More incongruous still is the reputation shy Steven Spielberg has acquired for being ruthless with people who cross him – a producer who tried to take more credit that she deserved was summarily dropped, for instance. There were occasions, too, when in a fit of pique, the introverted director would storm off a film set. Perhaps it is more a matter of his overcompensating for what he perceives as being his social shortcomings. Then again, before he made Schindler’s List, Spielberg was often dismissed as an arch-manipulator of audience emotion, one who merely wallowed in maudlin sentimentality. He used never to read reviews of his work but claims now not to care unduly about what critics say of him. And while he believes part of his new found interest in history comes from an increasing awareness of his own mortality, paradoxically he says he is not concerned about his place in the history books. This doesn’t quite square with the liberal image-consciousness that inclines him to keep very quiet about the fact he has amassed a fine gun collection of old and new weapons. Nor does it explain the rumour that he has been buying up all the homes he lived in as a child with a view to turning them into Spielberg shrines, in the manner of Shakespeare’s birthplace.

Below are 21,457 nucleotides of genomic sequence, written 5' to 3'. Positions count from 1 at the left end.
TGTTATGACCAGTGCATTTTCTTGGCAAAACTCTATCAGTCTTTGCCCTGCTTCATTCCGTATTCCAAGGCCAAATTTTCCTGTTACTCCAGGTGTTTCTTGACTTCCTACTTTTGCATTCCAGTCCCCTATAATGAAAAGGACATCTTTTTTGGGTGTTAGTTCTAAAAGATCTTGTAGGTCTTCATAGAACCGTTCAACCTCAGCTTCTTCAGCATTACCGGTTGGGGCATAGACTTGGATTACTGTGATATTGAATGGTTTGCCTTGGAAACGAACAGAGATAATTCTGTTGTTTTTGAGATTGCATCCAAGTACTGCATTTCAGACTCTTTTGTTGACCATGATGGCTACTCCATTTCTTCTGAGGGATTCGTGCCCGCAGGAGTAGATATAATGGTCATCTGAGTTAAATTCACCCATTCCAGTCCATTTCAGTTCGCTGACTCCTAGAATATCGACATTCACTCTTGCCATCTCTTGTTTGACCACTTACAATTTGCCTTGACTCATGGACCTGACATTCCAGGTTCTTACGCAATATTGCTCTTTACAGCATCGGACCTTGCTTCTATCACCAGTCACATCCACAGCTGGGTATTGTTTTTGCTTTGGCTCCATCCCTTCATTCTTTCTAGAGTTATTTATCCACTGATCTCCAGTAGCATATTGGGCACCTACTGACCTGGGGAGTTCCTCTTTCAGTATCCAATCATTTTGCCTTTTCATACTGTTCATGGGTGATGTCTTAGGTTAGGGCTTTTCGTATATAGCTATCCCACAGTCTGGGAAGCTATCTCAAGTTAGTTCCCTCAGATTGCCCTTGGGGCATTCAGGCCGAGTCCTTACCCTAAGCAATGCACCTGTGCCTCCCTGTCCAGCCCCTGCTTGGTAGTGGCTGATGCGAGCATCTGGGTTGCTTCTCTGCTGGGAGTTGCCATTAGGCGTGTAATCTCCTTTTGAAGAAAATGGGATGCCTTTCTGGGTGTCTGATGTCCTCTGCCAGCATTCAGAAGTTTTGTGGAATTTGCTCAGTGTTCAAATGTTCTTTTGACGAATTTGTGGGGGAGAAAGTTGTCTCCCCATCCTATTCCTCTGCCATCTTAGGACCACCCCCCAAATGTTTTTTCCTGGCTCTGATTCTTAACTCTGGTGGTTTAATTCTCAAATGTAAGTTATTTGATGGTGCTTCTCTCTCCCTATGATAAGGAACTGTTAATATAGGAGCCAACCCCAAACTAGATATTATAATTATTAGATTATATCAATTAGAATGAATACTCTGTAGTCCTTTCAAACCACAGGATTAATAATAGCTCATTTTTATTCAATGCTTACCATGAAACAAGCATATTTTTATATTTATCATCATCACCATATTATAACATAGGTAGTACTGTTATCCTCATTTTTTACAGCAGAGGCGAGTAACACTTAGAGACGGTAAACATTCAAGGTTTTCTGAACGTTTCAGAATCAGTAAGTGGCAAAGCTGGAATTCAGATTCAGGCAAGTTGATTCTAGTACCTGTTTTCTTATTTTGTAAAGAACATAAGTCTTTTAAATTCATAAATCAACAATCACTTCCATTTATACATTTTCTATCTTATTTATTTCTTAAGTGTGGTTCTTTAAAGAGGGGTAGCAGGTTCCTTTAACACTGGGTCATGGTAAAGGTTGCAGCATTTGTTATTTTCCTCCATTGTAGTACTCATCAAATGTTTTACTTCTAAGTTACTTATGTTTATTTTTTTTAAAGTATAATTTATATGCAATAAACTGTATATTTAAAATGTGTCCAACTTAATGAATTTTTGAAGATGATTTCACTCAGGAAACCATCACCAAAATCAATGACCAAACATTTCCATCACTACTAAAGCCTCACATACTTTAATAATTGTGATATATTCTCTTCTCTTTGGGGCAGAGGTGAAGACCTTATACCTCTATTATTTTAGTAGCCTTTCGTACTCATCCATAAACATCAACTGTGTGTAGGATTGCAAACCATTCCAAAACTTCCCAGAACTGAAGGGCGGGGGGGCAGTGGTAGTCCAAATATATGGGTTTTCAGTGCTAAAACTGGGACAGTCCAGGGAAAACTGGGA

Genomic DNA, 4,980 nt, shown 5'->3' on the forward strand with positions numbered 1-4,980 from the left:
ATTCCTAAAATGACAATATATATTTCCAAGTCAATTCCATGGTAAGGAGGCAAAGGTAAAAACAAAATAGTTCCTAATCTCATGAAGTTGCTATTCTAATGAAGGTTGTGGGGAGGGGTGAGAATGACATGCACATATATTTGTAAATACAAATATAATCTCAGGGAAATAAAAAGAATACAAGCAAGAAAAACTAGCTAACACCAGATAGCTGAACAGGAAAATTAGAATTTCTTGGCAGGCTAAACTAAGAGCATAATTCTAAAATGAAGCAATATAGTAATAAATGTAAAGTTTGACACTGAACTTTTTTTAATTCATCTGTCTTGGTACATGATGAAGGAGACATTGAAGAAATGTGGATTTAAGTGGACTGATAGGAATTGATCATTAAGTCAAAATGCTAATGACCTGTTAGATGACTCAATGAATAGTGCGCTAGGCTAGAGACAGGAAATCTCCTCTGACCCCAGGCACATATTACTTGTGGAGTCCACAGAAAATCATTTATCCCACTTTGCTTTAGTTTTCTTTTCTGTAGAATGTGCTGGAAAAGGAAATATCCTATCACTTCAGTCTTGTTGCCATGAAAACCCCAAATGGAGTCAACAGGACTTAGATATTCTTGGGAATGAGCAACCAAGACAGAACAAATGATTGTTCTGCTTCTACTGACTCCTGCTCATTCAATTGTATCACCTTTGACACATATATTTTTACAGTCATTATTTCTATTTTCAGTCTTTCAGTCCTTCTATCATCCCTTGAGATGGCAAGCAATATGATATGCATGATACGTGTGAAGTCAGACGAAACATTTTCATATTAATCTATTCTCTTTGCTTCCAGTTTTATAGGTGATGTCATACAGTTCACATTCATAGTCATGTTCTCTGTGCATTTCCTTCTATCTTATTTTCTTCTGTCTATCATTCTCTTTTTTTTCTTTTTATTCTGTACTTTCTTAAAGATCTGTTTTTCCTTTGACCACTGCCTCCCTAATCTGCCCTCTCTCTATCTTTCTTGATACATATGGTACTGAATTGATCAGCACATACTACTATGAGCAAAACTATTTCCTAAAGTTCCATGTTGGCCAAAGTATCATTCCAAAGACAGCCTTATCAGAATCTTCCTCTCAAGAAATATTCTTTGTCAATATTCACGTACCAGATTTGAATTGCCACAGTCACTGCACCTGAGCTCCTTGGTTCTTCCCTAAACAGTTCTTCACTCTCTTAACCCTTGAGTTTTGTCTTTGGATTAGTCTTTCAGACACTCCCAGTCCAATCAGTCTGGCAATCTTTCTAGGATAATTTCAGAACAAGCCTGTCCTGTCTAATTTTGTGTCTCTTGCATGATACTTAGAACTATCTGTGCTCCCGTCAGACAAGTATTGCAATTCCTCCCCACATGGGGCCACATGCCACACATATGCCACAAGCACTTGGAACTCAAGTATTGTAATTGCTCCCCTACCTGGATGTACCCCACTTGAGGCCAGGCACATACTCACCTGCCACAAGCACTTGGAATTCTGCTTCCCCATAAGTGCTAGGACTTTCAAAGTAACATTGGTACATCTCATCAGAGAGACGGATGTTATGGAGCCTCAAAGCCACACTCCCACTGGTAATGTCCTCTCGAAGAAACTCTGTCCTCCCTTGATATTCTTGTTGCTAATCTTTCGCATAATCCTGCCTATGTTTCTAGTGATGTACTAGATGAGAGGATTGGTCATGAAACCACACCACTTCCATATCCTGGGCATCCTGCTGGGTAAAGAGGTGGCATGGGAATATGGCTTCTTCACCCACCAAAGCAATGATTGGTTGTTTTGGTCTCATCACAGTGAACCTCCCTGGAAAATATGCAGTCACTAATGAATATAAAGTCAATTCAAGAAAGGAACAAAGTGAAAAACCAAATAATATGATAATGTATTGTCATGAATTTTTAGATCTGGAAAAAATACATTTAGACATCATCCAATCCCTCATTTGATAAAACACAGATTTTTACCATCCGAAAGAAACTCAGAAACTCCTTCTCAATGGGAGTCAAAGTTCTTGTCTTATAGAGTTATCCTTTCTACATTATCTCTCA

‘I’m not that concerned about being remembered about my place in history,’ he says. ‘I don’t write my own epitaph every day. I was really satisfied with ET. It’s the most personal movie I ever made. The story of my childhood. I knew that even if I just carried on making sequels to Indiana Jones I would always have ET.’ ET, he points out, is less about a cute extraterrestrial coming to Earth, more about the nature of divorce in America. In the film, the boy’s parents are divorced and his father is always away from home. ET is his way of filling the void. For his part, Spielberg found his parents’ constant rowing and eventual divorce traumatic. He would stuff towels under the door to keep out the noise of their bickering. The house, he says, was pervaded with a sense of unhappiness.